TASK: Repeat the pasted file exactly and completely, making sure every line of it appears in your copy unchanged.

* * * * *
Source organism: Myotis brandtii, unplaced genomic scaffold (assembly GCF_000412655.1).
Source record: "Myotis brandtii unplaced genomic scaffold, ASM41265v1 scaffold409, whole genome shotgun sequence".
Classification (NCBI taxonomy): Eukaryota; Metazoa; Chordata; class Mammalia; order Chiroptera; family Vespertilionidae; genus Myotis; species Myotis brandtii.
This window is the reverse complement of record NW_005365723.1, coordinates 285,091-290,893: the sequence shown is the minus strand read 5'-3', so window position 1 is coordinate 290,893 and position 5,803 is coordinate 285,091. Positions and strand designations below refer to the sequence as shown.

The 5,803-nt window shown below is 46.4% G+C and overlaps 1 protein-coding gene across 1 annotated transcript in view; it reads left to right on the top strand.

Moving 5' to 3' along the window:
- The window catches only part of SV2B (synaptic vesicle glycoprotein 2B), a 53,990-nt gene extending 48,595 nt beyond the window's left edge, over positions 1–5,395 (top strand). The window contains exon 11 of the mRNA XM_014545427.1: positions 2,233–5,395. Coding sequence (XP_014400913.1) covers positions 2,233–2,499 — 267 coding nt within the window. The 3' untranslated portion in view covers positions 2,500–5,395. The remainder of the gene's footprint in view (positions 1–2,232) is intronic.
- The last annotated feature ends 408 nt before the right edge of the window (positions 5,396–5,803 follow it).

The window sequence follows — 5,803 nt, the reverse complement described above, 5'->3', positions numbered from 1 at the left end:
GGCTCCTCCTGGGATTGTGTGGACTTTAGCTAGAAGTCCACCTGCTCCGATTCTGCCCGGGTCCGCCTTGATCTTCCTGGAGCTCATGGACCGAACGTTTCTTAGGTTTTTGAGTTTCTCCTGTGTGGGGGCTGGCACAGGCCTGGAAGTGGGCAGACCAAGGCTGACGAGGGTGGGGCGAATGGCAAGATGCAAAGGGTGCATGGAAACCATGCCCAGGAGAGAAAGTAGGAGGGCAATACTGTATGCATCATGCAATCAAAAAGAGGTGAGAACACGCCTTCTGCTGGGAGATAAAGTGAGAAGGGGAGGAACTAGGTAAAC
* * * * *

Source organism: Myotis brandtii, unplaced genomic scaffold (assembly GCF_000412655.1).
Source record: "Myotis brandtii unplaced genomic scaffold, ASM41265v1 scaffold409, whole genome shotgun sequence".
Classification (NCBI taxonomy): Eukaryota; Metazoa; Chordata; class Mammalia; order Chiroptera; family Vespertilionidae; genus Myotis; species Myotis brandtii.
This window is the reverse complement of record NW_005365723.1, coordinates 285,091-290,893: the sequence shown is the minus strand read 5'-3', so window position 1 is coordinate 290,893 and position 5,803 is coordinate 285,091. Positions and strand designations below refer to the sequence as shown.

The 5,803-nt window shown below is 46.4% G+C and overlaps 1 protein-coding gene across 1 annotated transcript in view; it reads left to right on the top strand.

Moving 5' to 3' along the window:
- The window catches only part of SV2B (synaptic vesicle glycoprotein 2B), a 53,990-nt gene extending 48,595 nt beyond the window's left edge, over positions 1–5,395 (top strand). The window contains exon 11 of the mRNA XM_014545427.1: positions 2,233–5,395. Coding sequence (XP_014400913.1) covers positions 2,233–2,499 — 267 coding nt within the window. The 3' untranslated portion in view covers positions 2,500–5,395. The remainder of the gene's footprint in view (positions 1–2,232) is intronic.
- The last annotated feature ends 408 nt before the right edge of the window (positions 5,396–5,803 follow it).

The window sequence follows — 5,803 nt, the reverse complement described above, 5'->3', positions numbered from 1 at the left end:
GGCTCCTCCTGGGATTGTGTGGACTTTAGCTAGAAGTCCACCTGCTCCGATTCTGCCCGGGTCCGCCTTGATCTTCCTGGAGCTCATGGACCGAACGTTTCTTAGGTTTTTGAGTTTCTCCTGTGTGGGGGCTGGCACAGGCCTGGAAGTGGGCAGACCAAGGCTGACGAGGGTGGGGCGAATGGCAAGATGCAAAGGGTGCATGGAAACCATGCCCAGGAGAGAAAGTAGGAGGGCAATACTGTATGCATCATGCAATCAAAAAGAGGTGAGAACACGCCTTCTGCTGGGAGATAAAGTGAGAAGGGGAGGAACTAGGTAAAC